At the bottom of a crowded subway stairwell one recent night, I got lodged behind a mother and her toddler-age son. She was bending down to level with him, his tiny primary-colored backpack slung over her left shoulder and a vinyl grocery tote in her right fist. The two were going over that night’s dinner plans.
“What are we having for dinner?” she asked, smiling at him and hardly paying attention to the bottleneck forming behind her.
“Pizza!” the boy babbled. A drop of spit pooled on his chin. I planned to duck to their left and scoot past them as soon as I reached the acceptable threshold of openly eavesdropping on a private family matter. The mother, sensing my desire to move, grabbed her son and picked him up, cradling him on her hip, the backpack dangling from her left shoulder. The grocery bag dragged in her right hand. The two marched heavily up the stairs, and with each step, she asked him, “What else?”
“Peas!” he yelled.
“And what else?”
“And what else?”
The mother and son were in happy bliss together, a little ritual so sweet that the boy was smiling coyly, perhaps an indicator that the what’s-for-dinner routine had happened on many other occasions and its mere kickstart ignited joy. As I made my way through the turnstile, I looked back at them. They were trudging slowly along, still playing, still laughing.
I spent a long time ruminating on that intimate moment between mother and son. Its simplicity and its sweetness felt poignant, far away, unaware of the endless challenges that come with parenting in an expensive and unforgiving metropolitan city. The mother and child looked out of place in the dungeonlike 14th-and-6th subway station, which was beginning to show signs of early summer heat and fatigue among its riders. Bodies orbited the pair in hurried, cheerless movements.
The moment reminded me of a recent Onion headline I’d seen—“Parents of Crying Child Must Not Be Any Good.” New York is often hell enough for grown adults to have to navigate, let alone mothers traversing the city with small children tugging at their hips, their own concerns completely submerged beneath layers of worry and stress in favor of their kids. Subway riders, restaurant patrons, and simple bystanders (myself included, I am not innocent) express irritation when mothers publicly scold their children, or when their children loudly wail with no intention of ceasing. There is a tacit understanding in New York that if what one person is doing is audibly affecting another’s ability to feel Zen, they must immediately be notified by the exasperated faces of surrounding New Yorkers.
Knowing that I have been overly critical of mothers in public rattles me. I was raised by a single mother (though not in a major city). I was often unforgiving and cruel to her when she likely needed it least. My brother and I bickered like awful little kids, another thorn in her side when we should have been a united front. We asked for too much; we barely listened; we were openly critical of her choices. I don’t doubt we were brazen enough to do these things in public, on top of it all. Mothering—not astrophysics, not medicine, not law, not academia—is an insane occupation. Mothers get nothing from the world. Why would anyone be a mother, I often think in our achievement-obsessed time. You’ve never seen a New Yorker profile on the best mother, the most fascinating mother. Maybe it’s easier just to skip it? But when I saw the woman happily chattering with her son, I felt relieved that at least she could publicly feel love from her offspring. In that brief moment, being a mother looked easy, rewarding even.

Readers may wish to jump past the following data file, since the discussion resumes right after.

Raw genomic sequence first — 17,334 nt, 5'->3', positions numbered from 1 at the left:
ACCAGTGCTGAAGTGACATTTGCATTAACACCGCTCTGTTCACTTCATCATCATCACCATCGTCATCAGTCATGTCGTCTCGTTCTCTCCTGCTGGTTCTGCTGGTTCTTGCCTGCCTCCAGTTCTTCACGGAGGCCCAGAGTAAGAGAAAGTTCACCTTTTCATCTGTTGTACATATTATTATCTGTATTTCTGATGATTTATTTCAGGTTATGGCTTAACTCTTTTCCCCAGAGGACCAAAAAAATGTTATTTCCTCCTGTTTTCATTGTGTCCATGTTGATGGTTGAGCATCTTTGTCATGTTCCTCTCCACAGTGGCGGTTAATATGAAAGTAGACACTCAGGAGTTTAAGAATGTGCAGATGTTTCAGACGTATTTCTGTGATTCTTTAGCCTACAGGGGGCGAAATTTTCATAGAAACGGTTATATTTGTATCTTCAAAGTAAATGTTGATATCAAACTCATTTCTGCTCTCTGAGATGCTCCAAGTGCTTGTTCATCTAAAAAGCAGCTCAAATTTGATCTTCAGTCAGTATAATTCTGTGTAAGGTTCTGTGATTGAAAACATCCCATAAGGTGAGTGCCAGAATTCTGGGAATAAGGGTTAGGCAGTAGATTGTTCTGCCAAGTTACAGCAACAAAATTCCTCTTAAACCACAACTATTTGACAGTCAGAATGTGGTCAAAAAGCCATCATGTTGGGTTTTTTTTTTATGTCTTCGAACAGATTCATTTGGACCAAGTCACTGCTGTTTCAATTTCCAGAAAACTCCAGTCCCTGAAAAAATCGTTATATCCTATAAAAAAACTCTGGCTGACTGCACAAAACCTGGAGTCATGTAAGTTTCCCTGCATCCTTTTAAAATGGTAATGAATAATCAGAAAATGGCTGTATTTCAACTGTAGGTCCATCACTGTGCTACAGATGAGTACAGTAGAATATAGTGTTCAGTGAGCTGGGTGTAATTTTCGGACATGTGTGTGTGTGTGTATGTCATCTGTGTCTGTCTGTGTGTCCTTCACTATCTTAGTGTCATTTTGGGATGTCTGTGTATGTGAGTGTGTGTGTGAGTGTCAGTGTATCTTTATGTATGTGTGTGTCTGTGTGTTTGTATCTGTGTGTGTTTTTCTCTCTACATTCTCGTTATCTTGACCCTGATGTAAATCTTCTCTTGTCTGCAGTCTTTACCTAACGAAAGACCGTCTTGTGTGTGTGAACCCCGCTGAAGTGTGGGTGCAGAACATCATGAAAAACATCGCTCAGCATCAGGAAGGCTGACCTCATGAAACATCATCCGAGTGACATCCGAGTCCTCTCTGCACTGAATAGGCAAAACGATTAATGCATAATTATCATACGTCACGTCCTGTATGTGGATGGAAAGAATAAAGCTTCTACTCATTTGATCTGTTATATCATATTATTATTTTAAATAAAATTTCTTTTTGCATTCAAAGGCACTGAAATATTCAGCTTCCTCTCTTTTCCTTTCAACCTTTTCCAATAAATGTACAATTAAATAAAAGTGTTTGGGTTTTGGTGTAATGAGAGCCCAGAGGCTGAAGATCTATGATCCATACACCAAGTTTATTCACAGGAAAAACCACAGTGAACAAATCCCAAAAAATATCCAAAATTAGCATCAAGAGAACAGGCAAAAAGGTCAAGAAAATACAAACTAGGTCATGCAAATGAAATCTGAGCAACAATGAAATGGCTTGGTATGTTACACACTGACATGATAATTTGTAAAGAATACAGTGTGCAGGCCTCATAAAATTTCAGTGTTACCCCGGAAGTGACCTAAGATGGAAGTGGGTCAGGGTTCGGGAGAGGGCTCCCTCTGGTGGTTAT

I’d been wondering, as I do every year when Mother’s Day comes around, how to give a gift to my mother that accurately represents my gratitude for her years as a single parent of two incorrigible and unaware children. Flowers never seem like enough. Jewelry doesn’t say anything. And when I ask her, as my mother is wont to do, she always says, “Please don’t get me anything.” This last option always seems saddest but best. How can you give your mother the world that she deserves?
In 2007, just as Kanye West had put out his second album and was on his way to unimaginable success, his mother, Donda, published something of a memoir. Raising Kanye, which was cowritten with Karen Hunter and bears the tagline, “Life lessons from the mother of a hip-hop superstar,” was given to me as a joke. At the time, I was deeply obsessed with Kanye and anything about him that might reveal his true character. On the back of my hardcover copy, stamped above the barcode, it is categorized as “Inspirational.”
Donda, who died from surgical complications just months after the book was published, came up in conversation recently. I was reminded that I had the book in my possession. Considering who Kanye has become, it’s an interesting (and mostly forgotten) token in the artist’s legacy, especially now, when he is as ubiquitous and lauded as his eternally young wife, Kim Kardashian. Though I’d never read Raising Kanye when it was first given to me, I decided to crack it open last month as a companion to my “reading” of Kardashian’s first book, Selfish. The printed word, according to the West family. Why not?
Raising Kanye, on a critical level, is not perfect. It’s often redundant, generalizes too broadly, and with all respect to the dead, is not especially challenging. As a fervent Kanye fan, I was initially against it: it seemed like the relationship Kanye and Donda had was a little too intense, a little too close, and it was easy to see how Kanye grew up to be the person he is. Donda was indulgent of him, at least from how she tells it. Don’t forget that Kanye was an only child. Only children typically grow up to be monsters.
That assessment aside, there was a subtext to the book that became clearer as I neared its end. Raising Kanye would not have sold any copies if it were a book written by a single woman raising a normal child. Society tells us not to care or make special allowances for women who fulfill the role that they have signed up for. There is supposedly nothing notable or interesting about a mother’s ability to successfully and thoughtfully bring up a son by herself, especially if that child grows up to be an average adult. Why bother keeping record of those experiences? Mothers, despite being essential to the proliferation of the entire human race, are not considered spectacular enough to be remembered for being simply that: mothers.
But here, because Kanye turned out to be a megasuperstar, a book deal was signed. The book frequently touches on Donda’s struggles with and ideas about being a single mother:
It’s not easy being a single woman with a child. You have needs and desires. You want to date and enjoy the company of the opposite sex because after all, you’re human. But your child must come first. You cannot have a revolving door of “uncles” and friends coming in and out of your child’s life.
I bristled there, and at other moments throughout the book that read similarly. The overwhelming narrative of Donda’s story felt like a conversation of simultaneous guilt and confidence—acceptance and denial—about her parenting. I hadn’t expected this. Her honesty was refreshing.